The transfer of the federative rights of the player are “football specific” in the sense that there is no similar concept to compare it with outside sports. On the contrary, the transfer of entitlement over future transfer fees – as economic rights are effectively defined – is nothing more than a simple agreement of civil law, taking the form of either assignment of rights or an agreement in favour of a third individual, depending on the applicable law chosen by the parties. This to clarify that economic rights are not an asset that exist parallel with federative rights, but they only exist when there is a transfer fee.
It is understood that segregation of a player’s rights could lead to the creation of a whole industry behind the scenes in the football world, where economic rights would constantly move between parties for the sole purpose of profit. Furthermore, that parties could cause a distortion in the function of the football market and affect the players’ careers, as they would have the power to dictate the strategic decisions of their counterparties, through agreements signed between them and football clubs and/or players regarding the exploitation of the latters’ economic rights. Just imagine a player moving every summer from club to club and being loaned to different clubs during each winter transfer period. It is not realistic to expect this player to develop and reach his full potential when he is forced to a change environment every six months. Imagine the amount of money that would change hands outside the football industry if this was case.
FIFA feared that this kind of situation might arise and they decided to forbid the disassociation of a player’s economic and federative rights, apart from the aforementioned exception regarding his former employers, a devise that effectively permitted the survival of the “Percentage over a future transfer fee” clauses included in transfer agreements. In addition, FIFA also forbid any kind of third-party influence over clubs and players as described above. The prohibition regarding future transfers includes all commissions, remunerations and fees of all the parties involved in the gross sum of that particular transfer, which made the allocation of costs between the interesting parties and consequently the materialization of transfers far easier as the principle of contractual freedom enables the overcoming of any obstacles.
Sam Allardyce, the England manager in 2016 was caught on camera giving advice to reporters posing as Far East businessmen on how to “get round rules” about third-party ownership of players. In footage filmed by undercover Telegraph reporters, Allardyce said it was “not a problem” to bypass the rules introduced by his employer, the Football Association, in 2008. He told the reporters he knew of certain agents “doing it all the time” and added: “You can still get around it. I mean obviously the big money’s here.” He lost his job after only one game in charge.
Kill the patient to cure the disease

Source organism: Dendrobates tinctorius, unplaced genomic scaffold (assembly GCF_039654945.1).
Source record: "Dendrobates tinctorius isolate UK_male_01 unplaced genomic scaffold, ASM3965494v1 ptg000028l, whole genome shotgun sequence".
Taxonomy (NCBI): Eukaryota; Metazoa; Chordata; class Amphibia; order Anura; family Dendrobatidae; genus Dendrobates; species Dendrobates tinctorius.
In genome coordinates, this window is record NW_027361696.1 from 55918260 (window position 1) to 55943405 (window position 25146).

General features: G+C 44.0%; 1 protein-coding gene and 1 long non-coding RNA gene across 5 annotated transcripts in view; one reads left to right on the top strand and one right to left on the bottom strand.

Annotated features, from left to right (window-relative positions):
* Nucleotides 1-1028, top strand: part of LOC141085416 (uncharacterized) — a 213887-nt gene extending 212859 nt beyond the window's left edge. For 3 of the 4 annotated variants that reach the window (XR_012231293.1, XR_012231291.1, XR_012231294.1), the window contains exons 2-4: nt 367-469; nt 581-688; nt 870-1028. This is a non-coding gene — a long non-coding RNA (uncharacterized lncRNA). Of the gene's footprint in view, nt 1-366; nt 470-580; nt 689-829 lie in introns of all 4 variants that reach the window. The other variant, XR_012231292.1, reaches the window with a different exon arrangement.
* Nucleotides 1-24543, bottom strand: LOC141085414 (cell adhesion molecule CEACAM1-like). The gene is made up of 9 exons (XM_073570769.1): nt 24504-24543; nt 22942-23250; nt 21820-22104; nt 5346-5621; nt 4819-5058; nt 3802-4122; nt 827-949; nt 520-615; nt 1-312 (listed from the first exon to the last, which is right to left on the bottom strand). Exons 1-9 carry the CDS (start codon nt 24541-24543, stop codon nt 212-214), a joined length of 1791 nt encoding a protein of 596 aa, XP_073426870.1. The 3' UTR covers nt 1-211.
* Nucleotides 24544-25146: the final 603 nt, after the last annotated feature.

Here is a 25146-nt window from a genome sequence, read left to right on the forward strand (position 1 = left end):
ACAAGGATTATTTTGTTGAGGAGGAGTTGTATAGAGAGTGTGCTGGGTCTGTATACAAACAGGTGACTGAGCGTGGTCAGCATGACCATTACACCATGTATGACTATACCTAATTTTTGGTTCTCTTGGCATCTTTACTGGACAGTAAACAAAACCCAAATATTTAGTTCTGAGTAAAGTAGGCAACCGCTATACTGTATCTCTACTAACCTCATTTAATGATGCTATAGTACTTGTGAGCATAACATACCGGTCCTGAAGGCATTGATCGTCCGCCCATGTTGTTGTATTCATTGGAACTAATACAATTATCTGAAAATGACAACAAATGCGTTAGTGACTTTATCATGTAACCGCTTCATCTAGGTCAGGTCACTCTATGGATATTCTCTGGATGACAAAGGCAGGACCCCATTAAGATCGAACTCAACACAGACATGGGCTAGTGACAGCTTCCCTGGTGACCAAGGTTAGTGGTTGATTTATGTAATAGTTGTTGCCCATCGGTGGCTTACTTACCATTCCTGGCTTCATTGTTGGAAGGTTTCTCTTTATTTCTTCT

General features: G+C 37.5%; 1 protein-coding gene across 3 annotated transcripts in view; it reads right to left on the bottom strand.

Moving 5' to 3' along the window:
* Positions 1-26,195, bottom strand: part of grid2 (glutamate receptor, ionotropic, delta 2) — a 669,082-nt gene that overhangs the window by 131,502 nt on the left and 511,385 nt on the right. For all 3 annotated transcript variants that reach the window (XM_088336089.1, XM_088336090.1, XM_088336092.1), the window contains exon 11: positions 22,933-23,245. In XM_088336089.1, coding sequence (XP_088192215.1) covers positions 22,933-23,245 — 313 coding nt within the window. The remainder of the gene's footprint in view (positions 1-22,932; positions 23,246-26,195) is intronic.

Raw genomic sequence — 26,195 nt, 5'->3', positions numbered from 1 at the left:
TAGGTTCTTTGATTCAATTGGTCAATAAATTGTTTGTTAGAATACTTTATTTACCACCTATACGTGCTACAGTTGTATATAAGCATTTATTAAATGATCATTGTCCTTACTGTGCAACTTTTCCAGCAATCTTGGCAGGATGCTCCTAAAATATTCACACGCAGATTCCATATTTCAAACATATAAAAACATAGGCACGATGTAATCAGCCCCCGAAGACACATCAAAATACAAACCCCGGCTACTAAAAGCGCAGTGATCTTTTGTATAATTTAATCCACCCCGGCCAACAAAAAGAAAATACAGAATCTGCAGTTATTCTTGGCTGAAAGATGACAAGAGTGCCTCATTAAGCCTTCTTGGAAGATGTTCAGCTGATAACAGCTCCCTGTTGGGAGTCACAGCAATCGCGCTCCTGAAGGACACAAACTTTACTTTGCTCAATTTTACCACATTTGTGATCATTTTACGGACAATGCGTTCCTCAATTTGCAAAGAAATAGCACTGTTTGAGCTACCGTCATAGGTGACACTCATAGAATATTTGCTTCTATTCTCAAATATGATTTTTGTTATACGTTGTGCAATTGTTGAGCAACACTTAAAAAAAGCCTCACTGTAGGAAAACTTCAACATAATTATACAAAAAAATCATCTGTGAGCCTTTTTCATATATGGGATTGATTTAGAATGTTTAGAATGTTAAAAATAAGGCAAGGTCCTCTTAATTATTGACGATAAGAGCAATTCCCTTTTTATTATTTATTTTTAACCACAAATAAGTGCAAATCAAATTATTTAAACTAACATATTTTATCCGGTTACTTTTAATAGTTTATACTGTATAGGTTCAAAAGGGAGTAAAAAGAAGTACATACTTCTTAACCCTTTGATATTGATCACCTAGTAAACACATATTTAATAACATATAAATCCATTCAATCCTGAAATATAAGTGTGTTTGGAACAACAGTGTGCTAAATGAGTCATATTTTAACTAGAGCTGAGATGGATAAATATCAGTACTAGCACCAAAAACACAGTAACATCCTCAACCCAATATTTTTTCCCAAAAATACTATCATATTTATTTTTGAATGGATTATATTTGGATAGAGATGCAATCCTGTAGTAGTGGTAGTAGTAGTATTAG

The “kill the patient to cure the disease” approach adopted by FIFA was an indirect admission by the global confederation that they were unable to properly control the market and constituted a major infringement over the player’s rights. These provisions rendered it practically impossible for a player to financially exploit his economic value as an employee, unlike many other professionals in the world. Even though there were several concerns about the legality of the provisions especially under EU law, the Swiss Federal Tribunal confirmed with its judgement in case 4A_260/2017 the conformity of Art 18ter FIFA RSTP with the mandatory EU law provisions regarding the freedom of capital, workers and provisions of services movement as those are deemed under Swiss substantive public policy.
Nevertheless, a survey conducted by KPMG for the ECA in 2013, showed that such agreements constitute vital means of liquidity and financial support for a lot of clubs, especially in South America and Southern Europe, and even though the legality of TPI prohibition was never challenged, this was not the case for TPO agreements. The argument purported by FIFA about third parties taking advantage over players does not seem very convincing since we are talking about professionals that should have the right to manage their affairs as they see fit. It is a totally different issue whether a TPO agreement constitutes an excessive commitment, which is up to national courts to decide on a case by case basis.
FIFA seems to understand that their current holistic approach is not beneficiary for the sector and as of June 2019, the definition of “third party” under FIFA RSTP is being narrowed to exclude players. This means that players will be able to own some of their economic rights and may perhaps be able to license them to third parties. Is this the return of TPO that many have been waiting for? While everyone applauds the FIFA initiative and its willingness to protect the football sector from any kind of manipulation, it might be possible that FIFA’s new, more flexible approach to TPO and TPI will benefit the players in future. We’ll have to wait and see…